Next up, we will wire the camera to our microcontroller (in this case an Arduino). This is pretty similar to the above except we will be using two digital pins and a software serial port to talk to the camera. To save images, you'll need some sort of external storage like our microSD breakout board.

Connect up the camera like this:
For the weatherproof camera, the white and green wires are swapped on some cameras! So please flip the white and green wires indicated if using the metal camera. Red should still be connected to +5 and Black to Ground
We suggest testing the microSD card first. Check out our microSD breakout board tutorial and verify that you can read from the card by listing the files. Once you have verified the microSD card wiring, you can come back here and install the VC0706 camera library.

Visit the Github repository here. To download. click the DOWNLOADS button in the top right corner, rename the uncompressed folder Adafruit_VC0706. Check that the Adafruit_VC0706 folder contains Adafruit_VC0706.cpp and Adafruit_VC0706.h Place the Adafruit_VC0706 library folder your arduinosketchfolder/libraries/ folder. You may need to create the libraries subfolder if its your first library. Restart the IDE.

If you're using Arduino v23 or earlier, you'll also need to install the NewSoftSerial library. Download it by clicking this link and install it as you did the Adafruit_VC0706 library. Arduino 1.0 has this built in now (called SoftwareSerial)

Taking a Snapshot

OK now you're finally ready to run the snapshot demo. Open up the Arduino IDE and select File-> Examples-> Adafruit_VC0706-> Snapshot sketch and upload it to the Arduino. Open up the serial monitor and you can see the sketch will take a 640x480 photo and save it to the microSD card. You can then pop the card into your computer to see the JPG file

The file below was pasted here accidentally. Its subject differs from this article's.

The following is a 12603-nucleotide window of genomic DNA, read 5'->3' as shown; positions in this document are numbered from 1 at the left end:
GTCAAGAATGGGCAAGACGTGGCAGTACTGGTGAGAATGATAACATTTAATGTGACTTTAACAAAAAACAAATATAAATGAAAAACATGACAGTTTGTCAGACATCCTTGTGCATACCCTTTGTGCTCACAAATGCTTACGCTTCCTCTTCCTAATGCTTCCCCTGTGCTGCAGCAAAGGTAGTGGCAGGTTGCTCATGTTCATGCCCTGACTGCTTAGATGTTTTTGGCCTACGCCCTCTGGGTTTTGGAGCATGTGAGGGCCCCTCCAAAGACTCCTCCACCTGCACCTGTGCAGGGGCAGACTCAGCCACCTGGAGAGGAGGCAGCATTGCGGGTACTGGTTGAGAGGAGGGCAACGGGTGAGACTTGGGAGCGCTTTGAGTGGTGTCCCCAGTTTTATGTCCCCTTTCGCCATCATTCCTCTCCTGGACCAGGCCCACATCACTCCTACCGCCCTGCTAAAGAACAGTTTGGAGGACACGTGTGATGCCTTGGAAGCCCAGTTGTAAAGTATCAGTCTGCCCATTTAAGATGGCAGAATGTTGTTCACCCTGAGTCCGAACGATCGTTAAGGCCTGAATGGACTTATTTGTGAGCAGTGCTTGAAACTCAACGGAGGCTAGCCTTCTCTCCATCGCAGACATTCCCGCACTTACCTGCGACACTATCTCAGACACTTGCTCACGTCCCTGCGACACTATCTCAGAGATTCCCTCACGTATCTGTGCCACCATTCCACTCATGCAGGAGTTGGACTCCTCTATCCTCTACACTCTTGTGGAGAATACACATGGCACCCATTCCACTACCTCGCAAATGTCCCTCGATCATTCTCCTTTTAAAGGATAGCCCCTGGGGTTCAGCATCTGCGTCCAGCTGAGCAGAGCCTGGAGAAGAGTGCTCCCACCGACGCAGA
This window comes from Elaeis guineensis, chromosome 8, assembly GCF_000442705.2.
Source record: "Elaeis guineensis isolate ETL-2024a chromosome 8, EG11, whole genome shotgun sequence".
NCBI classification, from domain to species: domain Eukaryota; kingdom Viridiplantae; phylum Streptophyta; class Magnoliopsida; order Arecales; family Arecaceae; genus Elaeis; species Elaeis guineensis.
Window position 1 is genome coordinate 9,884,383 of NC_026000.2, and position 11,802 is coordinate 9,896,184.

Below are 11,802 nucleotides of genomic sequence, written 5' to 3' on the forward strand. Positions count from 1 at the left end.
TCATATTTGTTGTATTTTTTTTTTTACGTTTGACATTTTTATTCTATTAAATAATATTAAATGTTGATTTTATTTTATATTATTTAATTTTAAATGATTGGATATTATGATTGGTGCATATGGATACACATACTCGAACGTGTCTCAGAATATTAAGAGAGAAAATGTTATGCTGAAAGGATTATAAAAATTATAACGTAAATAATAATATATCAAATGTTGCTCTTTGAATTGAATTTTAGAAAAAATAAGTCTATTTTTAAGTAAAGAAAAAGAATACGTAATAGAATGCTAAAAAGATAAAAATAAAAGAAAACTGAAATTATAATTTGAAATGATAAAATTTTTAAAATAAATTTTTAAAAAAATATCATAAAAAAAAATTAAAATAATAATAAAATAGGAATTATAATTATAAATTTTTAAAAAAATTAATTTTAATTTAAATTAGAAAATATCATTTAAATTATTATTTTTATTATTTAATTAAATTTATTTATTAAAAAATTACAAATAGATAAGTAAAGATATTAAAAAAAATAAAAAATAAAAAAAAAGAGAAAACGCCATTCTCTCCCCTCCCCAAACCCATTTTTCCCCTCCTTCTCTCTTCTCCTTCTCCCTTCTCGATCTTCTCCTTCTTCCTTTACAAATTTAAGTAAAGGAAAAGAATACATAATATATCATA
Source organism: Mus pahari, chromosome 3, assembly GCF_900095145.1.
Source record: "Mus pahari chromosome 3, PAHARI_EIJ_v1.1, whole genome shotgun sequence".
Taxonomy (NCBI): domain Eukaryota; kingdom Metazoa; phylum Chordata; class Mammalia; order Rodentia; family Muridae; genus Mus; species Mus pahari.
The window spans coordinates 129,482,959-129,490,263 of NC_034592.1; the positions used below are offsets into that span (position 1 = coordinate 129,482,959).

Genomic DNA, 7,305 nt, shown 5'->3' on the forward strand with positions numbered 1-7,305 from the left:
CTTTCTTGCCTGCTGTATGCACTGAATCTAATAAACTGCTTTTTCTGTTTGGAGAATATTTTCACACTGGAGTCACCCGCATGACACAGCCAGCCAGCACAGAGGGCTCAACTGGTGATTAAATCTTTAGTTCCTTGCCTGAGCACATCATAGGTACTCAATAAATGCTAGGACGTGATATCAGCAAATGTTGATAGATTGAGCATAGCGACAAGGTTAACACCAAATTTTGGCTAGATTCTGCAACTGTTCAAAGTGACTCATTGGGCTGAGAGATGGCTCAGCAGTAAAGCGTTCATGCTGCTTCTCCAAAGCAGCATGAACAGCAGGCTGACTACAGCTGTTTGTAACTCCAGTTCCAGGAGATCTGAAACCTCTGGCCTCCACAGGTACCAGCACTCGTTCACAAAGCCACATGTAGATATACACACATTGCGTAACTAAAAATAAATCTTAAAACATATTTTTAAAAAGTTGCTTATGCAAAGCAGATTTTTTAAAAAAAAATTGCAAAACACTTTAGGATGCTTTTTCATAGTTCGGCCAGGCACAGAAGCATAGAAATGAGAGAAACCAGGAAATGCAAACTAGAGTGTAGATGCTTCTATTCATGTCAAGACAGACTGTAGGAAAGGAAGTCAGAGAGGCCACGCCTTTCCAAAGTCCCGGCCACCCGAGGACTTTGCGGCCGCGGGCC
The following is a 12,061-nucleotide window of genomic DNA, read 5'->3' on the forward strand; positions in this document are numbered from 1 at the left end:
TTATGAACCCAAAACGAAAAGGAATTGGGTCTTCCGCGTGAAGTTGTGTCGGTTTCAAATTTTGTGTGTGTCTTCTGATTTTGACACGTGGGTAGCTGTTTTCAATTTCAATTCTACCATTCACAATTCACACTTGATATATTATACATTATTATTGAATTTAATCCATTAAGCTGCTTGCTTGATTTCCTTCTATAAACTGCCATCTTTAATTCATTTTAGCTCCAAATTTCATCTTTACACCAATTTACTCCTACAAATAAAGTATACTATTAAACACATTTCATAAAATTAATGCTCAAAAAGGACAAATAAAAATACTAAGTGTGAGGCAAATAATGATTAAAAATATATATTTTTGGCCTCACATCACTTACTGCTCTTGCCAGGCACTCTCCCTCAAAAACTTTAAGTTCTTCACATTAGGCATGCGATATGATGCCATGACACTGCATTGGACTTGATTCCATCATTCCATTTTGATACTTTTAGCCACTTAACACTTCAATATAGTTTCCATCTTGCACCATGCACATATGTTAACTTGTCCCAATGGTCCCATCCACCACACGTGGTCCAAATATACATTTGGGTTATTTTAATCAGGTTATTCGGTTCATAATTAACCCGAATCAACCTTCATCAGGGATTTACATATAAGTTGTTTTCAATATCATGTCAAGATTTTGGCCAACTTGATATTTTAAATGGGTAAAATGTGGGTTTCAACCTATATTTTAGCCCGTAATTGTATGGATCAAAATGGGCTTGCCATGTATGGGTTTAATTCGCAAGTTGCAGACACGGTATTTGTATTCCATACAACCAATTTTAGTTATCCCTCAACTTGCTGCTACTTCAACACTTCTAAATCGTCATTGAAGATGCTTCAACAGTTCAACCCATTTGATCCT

There are a few things you can change once you get it working. One is changing the pins the camera uses. You can use any two digital pins, change this line:
// This is the camera pin connection. Connect the camera TX
// to pin 2, camera RX to pin 3
NewSoftSerial cameraconnection = NewSoftSerial(2, 3);
You can also change the snapshot image dimension to 160x120, 320x240 or 640x480 by changing these lines:
// Set the picture size - you can choose one of 640x480, 320x240 or 160x120 
  // Remember that bigger pictures take longer to transmit!
  cam.setImageSize(VC0706_640x480);        // biggest
  //cam.setImageSize(VC0706_320x240);        // medium
  //cam.setImageSize(VC0706_160x120);          // small
Simply uncomment the size you want, and comment out the others. Bigger pictures will take longer to snap, so you will want to think about how fast you need to grab data and save it to the disk

Detecting Motion

A neat thing that the camera has built in is motion detection. It will look for motion in the video stream and alert the microcontroller (by sending a serial data packet) when motion is detected. IN this way you can save a bit of cash and skip on having a PIR sensor (although a PIR sensor will be better at detecting warm mammalian things).

Load up the File-> Examples-> Adafruit_VC0706-> MotionDetect sketch and upload it to the Arduino. It will take a photo immediately because it just turned on. Then wait a few minutes and wave you hand in front of the camera, it will take another photo.
You can turn motion detection on or off by calling setMotionDetect()
//  Motion detection system can alert you when the camera 'sees' motion!
  cam.setMotionDetect(true);           // turn it on
  //cam.setMotionDetect(false);        // turn it off   (default)
You'll need to 'poll' the camera to ask it when motion is detected, by calling motionDetected()- it will return true if motion was recently detected, and false otherwise.

Adjusting the Manual Focus

One last thing, the camera modules use a manual focus system - there's no auto focus. This can be good or bad. The camera comes with a far depth of focus which is good for most stuff. If you want to change the focus, we strongly recommend plugging it into a video monitor as shown above so you can see exactly how the camera focus looks. You can then lock the focus with the set screw
The version in the weatherproof housing is a little tougher to adjust but it can  be done by unscrewing the housing (it takes a few steps but its all easy to do) and then adjusting the focus before reassembly

This guide was first published on Jul 29, 2012. It was last updated on Oct 31, 2019.

This page (Arduino Usage) was last updated on Jun 12, 2012.

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